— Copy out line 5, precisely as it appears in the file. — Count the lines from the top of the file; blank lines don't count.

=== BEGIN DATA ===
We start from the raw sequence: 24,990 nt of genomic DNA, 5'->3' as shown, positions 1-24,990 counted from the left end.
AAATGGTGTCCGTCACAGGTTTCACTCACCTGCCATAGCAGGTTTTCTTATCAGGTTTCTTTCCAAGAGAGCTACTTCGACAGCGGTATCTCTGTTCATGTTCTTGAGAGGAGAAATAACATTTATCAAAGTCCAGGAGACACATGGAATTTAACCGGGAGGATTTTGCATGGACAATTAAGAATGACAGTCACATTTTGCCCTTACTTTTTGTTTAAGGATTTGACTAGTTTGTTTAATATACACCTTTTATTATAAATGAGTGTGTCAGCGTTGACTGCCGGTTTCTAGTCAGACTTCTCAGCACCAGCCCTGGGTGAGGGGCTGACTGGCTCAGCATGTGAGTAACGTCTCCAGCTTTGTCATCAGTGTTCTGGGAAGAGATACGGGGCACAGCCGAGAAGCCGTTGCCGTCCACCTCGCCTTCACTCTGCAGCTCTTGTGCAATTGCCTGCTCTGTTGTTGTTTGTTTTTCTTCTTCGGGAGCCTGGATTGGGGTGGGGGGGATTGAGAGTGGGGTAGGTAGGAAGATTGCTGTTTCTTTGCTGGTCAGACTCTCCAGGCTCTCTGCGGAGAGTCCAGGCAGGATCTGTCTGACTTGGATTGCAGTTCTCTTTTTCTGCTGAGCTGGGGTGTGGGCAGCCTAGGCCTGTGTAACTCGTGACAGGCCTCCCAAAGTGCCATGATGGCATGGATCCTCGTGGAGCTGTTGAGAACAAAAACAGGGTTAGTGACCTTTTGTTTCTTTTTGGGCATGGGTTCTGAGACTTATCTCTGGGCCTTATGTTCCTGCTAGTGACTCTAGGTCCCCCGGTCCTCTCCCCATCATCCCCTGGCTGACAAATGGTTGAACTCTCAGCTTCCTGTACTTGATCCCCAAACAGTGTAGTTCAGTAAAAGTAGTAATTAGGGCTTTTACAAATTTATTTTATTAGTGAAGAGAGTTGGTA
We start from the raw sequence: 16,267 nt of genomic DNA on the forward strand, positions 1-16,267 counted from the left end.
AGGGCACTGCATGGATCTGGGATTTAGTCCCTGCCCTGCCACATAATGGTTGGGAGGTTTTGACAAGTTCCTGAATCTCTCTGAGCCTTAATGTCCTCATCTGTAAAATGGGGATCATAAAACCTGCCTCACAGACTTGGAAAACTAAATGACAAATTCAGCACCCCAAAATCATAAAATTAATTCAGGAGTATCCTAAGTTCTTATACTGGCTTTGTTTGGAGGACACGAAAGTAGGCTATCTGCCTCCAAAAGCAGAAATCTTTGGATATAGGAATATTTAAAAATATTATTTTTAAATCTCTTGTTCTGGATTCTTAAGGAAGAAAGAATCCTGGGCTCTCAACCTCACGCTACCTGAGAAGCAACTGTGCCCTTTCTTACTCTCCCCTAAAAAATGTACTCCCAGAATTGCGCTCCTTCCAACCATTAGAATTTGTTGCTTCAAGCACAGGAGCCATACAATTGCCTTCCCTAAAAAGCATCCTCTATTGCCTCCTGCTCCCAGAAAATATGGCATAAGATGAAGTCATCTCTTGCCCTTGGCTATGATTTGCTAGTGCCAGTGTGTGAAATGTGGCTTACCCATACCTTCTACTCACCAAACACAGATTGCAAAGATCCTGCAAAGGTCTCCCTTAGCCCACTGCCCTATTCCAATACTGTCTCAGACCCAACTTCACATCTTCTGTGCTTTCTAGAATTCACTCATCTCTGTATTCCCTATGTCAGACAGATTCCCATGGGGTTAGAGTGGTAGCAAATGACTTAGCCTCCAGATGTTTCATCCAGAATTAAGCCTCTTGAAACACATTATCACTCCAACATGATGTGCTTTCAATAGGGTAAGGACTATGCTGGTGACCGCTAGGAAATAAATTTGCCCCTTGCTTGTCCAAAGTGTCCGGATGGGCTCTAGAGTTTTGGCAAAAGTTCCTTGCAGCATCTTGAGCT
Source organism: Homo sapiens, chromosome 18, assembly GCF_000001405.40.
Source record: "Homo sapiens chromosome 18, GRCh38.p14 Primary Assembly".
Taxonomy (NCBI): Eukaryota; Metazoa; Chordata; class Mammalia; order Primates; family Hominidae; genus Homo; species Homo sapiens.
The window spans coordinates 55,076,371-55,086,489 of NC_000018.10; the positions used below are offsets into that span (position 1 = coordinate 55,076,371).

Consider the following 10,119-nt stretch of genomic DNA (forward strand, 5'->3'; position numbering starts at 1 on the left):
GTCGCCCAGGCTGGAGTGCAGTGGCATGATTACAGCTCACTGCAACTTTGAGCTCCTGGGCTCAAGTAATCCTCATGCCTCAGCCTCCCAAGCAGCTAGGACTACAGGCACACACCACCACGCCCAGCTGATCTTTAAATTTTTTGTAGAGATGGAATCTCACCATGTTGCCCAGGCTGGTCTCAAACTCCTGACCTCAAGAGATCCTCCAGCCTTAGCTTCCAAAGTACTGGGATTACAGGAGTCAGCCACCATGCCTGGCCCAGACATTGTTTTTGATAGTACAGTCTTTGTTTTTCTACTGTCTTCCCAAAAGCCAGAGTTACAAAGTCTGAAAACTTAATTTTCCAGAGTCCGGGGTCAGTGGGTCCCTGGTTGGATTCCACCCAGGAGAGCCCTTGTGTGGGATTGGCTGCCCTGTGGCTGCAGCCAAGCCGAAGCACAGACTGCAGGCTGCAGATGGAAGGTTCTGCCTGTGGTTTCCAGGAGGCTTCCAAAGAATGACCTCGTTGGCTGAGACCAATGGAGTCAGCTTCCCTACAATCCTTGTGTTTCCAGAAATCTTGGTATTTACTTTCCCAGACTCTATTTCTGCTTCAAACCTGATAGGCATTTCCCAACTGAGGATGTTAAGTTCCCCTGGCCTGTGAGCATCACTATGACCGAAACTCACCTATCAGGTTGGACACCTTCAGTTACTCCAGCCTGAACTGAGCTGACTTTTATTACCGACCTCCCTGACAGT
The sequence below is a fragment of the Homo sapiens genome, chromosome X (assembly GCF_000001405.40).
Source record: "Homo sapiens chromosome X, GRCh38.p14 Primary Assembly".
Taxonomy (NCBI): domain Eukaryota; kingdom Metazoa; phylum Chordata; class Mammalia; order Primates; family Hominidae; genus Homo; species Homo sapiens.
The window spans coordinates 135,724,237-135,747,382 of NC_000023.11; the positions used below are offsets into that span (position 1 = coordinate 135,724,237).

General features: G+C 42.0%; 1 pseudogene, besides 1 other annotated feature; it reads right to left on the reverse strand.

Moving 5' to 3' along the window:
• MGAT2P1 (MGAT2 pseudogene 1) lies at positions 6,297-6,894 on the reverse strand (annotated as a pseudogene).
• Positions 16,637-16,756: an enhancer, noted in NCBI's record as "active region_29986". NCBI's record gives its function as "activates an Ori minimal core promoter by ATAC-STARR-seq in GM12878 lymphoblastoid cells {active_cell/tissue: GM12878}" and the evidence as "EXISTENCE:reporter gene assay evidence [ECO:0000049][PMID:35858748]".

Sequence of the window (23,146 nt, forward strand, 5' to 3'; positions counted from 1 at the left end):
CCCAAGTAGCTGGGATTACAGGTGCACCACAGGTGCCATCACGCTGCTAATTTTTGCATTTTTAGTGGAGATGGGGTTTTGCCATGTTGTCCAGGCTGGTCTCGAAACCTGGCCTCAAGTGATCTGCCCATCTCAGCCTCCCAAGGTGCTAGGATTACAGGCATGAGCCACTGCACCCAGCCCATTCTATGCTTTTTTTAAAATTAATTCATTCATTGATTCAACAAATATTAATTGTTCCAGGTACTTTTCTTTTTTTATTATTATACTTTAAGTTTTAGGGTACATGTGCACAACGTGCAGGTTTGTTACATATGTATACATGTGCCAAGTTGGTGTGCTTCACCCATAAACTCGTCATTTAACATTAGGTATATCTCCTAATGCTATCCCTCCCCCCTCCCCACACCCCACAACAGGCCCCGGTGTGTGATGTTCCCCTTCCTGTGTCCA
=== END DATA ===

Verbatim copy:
Source organism: Homo sapiens, chromosome 18, assembly GCF_000001405.40.